The personal data of millions of guests who stayed at MGM Resorts hotels was breached in the summer of 2019. A database of information was posted on a hacking forum in February 2020, and in October of that year Which? found a seller offering data from this breach. This included 10.6 million guest records, including ‘email and physical addresses, names, phone numbers and dates of birth’ and was available on Dark Market, a dark-web marketplace.

The information was being advertised for sale at £18.30 per pack and could potentially be used for “spear-phishing” attacks, where hackers might send emails pretending to be from MGM hotels to previous guests in order to scam them under the guise of the company.

Separately, Which? came across one seller that claimed to ‘currently… have about 200 leaked databases’. While another seller was marketing 239 dumps of data, said to include details from many well-known organisations that have previously had data incidents, including, and

Which? wants to see companies take more robust action to prevent data breaches happening in the first place, and strongly consider adding security protections such as two-factor authentication, so that this information has less chance of making its way into the hands of cybercriminals. They must also help any customers affected by a data breach.

The Information Commissioner’s Office must also be prepared to issue meaningful fines. Although it was understandable that it reduced fines for British Airways and Marriott amid the pandemic, it should not shy away from setting an example by sanctioning companies heavily when they fail to protect personal data and break data protection law.

The consumer champion also wants the government to implement provisions in the GDPR to allow not-for-profit organisations to bring collective redress action on behalf of consumers for breaches of data protection legislation. This would mean consumers could get redress, such as financial compensation, without having to actively opt in to a group case or bring the case individually themselves.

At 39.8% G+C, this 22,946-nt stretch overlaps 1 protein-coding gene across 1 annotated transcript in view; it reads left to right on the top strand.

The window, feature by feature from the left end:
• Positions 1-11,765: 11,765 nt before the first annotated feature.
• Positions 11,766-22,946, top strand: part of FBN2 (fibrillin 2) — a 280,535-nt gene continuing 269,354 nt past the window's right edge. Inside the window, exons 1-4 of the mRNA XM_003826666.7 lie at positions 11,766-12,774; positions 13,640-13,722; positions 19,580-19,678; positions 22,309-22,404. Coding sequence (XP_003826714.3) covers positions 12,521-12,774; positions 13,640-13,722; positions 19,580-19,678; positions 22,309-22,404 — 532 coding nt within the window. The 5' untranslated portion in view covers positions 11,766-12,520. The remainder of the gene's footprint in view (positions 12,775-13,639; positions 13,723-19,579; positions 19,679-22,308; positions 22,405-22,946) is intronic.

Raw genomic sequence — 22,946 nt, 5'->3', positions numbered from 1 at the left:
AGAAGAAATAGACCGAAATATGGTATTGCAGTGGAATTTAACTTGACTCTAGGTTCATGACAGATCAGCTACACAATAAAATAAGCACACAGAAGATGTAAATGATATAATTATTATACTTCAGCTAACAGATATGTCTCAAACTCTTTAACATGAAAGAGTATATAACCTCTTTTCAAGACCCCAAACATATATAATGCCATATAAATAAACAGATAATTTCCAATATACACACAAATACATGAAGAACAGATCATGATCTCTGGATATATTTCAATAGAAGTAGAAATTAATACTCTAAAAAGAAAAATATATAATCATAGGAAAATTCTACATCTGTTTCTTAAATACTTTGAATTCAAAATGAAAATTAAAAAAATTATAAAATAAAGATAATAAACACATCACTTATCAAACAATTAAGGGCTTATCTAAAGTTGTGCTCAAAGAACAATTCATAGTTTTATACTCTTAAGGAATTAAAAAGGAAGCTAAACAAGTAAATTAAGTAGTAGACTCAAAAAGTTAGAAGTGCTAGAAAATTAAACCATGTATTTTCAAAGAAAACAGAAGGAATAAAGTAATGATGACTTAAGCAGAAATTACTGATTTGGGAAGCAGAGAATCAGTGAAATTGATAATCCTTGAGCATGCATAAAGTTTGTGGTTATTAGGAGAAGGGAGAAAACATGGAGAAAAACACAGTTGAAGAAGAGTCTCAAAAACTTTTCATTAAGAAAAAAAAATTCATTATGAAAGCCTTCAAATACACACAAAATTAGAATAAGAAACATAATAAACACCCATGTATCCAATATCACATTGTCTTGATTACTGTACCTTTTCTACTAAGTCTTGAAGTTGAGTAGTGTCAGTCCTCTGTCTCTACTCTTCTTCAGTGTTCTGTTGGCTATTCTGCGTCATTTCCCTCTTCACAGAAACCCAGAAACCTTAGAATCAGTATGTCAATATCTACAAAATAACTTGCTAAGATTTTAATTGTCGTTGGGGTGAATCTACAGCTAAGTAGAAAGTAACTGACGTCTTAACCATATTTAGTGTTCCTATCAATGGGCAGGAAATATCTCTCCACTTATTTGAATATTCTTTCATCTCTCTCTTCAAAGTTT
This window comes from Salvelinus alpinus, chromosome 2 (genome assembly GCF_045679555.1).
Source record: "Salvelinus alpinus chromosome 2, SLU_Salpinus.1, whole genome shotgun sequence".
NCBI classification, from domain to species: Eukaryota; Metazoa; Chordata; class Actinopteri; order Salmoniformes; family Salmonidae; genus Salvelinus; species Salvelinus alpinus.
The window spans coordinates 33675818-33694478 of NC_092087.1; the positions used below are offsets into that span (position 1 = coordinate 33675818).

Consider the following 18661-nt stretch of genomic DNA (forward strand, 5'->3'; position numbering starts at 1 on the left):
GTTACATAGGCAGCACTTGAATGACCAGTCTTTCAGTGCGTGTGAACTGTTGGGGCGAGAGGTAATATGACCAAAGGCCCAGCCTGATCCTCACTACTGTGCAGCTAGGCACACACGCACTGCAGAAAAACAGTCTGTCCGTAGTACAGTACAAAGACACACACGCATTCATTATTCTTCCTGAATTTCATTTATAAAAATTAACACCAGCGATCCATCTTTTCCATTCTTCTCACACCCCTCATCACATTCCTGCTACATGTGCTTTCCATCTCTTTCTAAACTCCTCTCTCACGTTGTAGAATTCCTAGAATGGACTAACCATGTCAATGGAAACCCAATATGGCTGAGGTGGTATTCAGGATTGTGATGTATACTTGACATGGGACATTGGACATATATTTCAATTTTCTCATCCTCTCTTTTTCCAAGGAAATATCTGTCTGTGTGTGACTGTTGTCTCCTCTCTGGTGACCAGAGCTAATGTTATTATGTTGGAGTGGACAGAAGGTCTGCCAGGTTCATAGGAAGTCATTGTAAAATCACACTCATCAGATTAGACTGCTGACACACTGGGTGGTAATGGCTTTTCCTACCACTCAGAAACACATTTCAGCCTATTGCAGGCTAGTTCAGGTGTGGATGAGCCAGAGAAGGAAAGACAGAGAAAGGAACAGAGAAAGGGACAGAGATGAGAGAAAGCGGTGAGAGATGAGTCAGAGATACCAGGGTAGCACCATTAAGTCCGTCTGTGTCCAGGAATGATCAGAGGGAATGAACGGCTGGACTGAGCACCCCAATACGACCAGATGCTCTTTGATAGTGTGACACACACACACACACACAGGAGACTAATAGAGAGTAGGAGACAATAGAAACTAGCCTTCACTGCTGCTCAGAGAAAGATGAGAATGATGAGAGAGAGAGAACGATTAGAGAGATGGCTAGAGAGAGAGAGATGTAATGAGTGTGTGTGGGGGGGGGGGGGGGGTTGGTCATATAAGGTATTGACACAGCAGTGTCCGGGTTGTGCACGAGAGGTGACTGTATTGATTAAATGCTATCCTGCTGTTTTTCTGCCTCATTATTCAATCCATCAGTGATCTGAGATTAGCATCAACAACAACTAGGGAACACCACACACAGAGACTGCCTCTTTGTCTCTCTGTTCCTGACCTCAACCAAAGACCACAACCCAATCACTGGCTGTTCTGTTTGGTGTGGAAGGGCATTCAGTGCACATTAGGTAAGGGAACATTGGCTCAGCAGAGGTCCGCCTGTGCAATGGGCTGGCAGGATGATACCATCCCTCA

Kate Bevan, Which? Computing editor, said:

“Our research has found a treasure trove of stolen data being traded by criminals on the dark web, highlighting the danger of companies acting carelessly with their customers’ sensitive personal information.

“The ICO must be prepared to issue heavy fines against companies that leave customers’ personal data exposed to cybercriminals and breach data protection law, so that they are incentivised to prevent breaches.

“Which? is also calling for consumers to have an easier route to redress when they suffer from data breaches. The government must allow for an opt-out collective redress regime which would mean that affected victims would be automatically included in the action and be represented by a body bringing the claim on behalf of those affected.”

Which? advice to consumers on protecting their data

  • Passwords – Always set strong passwords for your accounts and don’t use the same ones across different accounts.

  • Password manager – Many services now alert you if your passwords have been compromised. As services such as Lastpass and Dashlane can be used for free, there’s no reason not to use a password manager. Additionally, consumers can check if their email has been included in a data breach using

  • Two-factor authentication (2FA) – Wherever possible turn on 2FA to increase security, particularly if your account holds your financial information. Don’t use SMS but use an authenticator app or even a hardware token if possible.